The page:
You have made it on board and must now navigate a sometimes narrow aisle to your assigned seat unless you are flying Southwest Airlines. With short ground times as a part of it's business model, Southwest Airlines does not assign seats.
“People,people we're not picking out furniture here, find a seat and get in it!”
Is there still room for your carry on luggage? Usually there is but it may take creative arranging of other bags in the overhead bins to do so. Your flight attendant can be a big asset here but don't expect them to lift your 300lb carry on bag. If they do so, it is as a courtesy and not a part of their job requirement.
Although the area around your feet must be clear in order to not block access to the aisle in case of an emergency. I am sometimes baffled why some airlines with already cramped seats emphasize this as a reasonable storage place. Even the so called “smaller items” can cramp your style in an already cramped space. Limiting carry on luggage and their size, like Spirit Airlines will attempt to do beginning in August can go a long way to make us all a little more comfortable.
Like you, I have been in a few automobiles since the 1960’s. Still, I do share your pain that the government (FAA) thinks we have to be constantly reminded on how to operate a seat belt.
The important items of the safety briefing is knowing your location in reference to the nearest emergency exits and the operation of a life vest which most us do not wear everyday. A life vest demonstration is only required if your flight will fly extended distances over water.
Airline emergencies especially among US Airlines is extremely rare. Still, knowing how to exit the airplane quickly and safely becomes paramount should the need arise. Counting the rows forward or back to the nearest exit is something I recommend. In a dark or smoke filled cabin even with emergency lighting this can ease confusion getting to an exit.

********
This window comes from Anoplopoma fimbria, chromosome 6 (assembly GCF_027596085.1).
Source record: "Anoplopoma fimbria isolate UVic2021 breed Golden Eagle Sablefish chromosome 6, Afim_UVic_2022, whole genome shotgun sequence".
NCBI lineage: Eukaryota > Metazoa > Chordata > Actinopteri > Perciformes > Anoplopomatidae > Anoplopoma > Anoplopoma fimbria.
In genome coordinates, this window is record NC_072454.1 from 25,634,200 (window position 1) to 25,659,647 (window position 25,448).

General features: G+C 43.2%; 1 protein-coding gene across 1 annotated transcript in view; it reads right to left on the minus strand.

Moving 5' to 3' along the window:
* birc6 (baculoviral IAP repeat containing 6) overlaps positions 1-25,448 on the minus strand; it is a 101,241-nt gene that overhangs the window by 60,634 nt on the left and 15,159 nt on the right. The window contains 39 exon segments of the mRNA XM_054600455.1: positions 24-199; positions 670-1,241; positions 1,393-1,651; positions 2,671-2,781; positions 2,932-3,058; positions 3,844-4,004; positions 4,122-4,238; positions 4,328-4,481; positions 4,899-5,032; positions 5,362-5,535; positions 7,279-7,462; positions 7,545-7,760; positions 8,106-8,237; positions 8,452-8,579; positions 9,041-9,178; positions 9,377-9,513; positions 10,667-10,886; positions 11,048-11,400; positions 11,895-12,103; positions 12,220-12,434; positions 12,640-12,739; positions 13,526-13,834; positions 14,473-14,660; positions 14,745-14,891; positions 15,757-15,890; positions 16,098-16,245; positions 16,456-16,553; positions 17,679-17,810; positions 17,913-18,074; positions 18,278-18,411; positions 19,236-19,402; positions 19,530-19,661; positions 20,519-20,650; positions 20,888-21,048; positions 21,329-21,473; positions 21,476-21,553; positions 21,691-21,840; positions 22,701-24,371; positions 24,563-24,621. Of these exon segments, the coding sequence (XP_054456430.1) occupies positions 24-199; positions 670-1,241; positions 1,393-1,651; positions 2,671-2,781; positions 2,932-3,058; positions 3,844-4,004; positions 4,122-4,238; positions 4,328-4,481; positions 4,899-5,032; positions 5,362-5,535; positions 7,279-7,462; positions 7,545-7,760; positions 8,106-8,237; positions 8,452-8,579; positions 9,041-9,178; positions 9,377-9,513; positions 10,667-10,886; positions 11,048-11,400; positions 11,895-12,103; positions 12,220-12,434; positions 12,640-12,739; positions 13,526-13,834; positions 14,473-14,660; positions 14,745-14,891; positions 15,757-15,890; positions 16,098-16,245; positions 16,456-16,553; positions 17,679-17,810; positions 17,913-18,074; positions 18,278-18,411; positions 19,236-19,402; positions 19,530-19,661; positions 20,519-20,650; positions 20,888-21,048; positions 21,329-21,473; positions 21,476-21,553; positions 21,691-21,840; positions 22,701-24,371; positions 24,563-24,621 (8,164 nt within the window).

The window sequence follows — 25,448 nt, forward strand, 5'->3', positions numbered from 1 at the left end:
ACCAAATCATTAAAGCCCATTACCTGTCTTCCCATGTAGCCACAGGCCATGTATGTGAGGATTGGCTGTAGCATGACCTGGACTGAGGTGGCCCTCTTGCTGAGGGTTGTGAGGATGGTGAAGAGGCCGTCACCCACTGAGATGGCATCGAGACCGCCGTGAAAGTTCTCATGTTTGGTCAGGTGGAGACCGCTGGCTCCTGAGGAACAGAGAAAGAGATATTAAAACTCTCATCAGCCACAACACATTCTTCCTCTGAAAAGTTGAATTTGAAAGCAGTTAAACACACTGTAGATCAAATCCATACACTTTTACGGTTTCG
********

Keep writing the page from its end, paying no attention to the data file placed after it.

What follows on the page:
I hope you will break the ice sometime in the next 4 hours and 20 minutes and meet your next seat neighbor. Even if you have that project to work on or need to catch up on your sleep here's an opportunity to meet someone possibly as interesting as you.
Most everyone, even Archie has a story to tell which can be entertaining unless of course it causes your ears to fall off then it's probably down right hilarious!
Sometime during the hundreds and hundreds of boarding announcements you should be informed of your flight time, destination weather or any known delays.
In the winter and on flights to destinations which have chronic delays like New York or Chicago or Atlanta, airlines attempt to compensate for these known situations by allowing more time in their schedules.
This is known in the airline industry as “block time”. A flight is scheduled to leave Atlanta (ATL) at 7:40 am and arrive in New York (LGA) at 9:59 am. A scheduled time of 2 hours and 19 minutes which takes into account historical ground time delay data leaving ATL and historical air traffic control en-route/arrival delay data into LGA.
If it does not then …
“It's the worse airline I have ever flown”.
“I am never flying this f'ng airline again”.
“Of course unless it offers me a cheaper ticket than the other airline I was going to fly.”
Today, the weather is nice and there are no take off delays. The airplane gently vibrates as it's powerful engines come to life. With over 50,000 pounds of thrust at about 180 miles per hour it breaks free from gravity.
Suspended 35,000 feet above the earth you are on your way enjoying a pleasant airline experience.
Archie, I promise not to talk your ears off for next 4 hours and 20 minutes. However, you may find it interesting what I have to say next about air travel.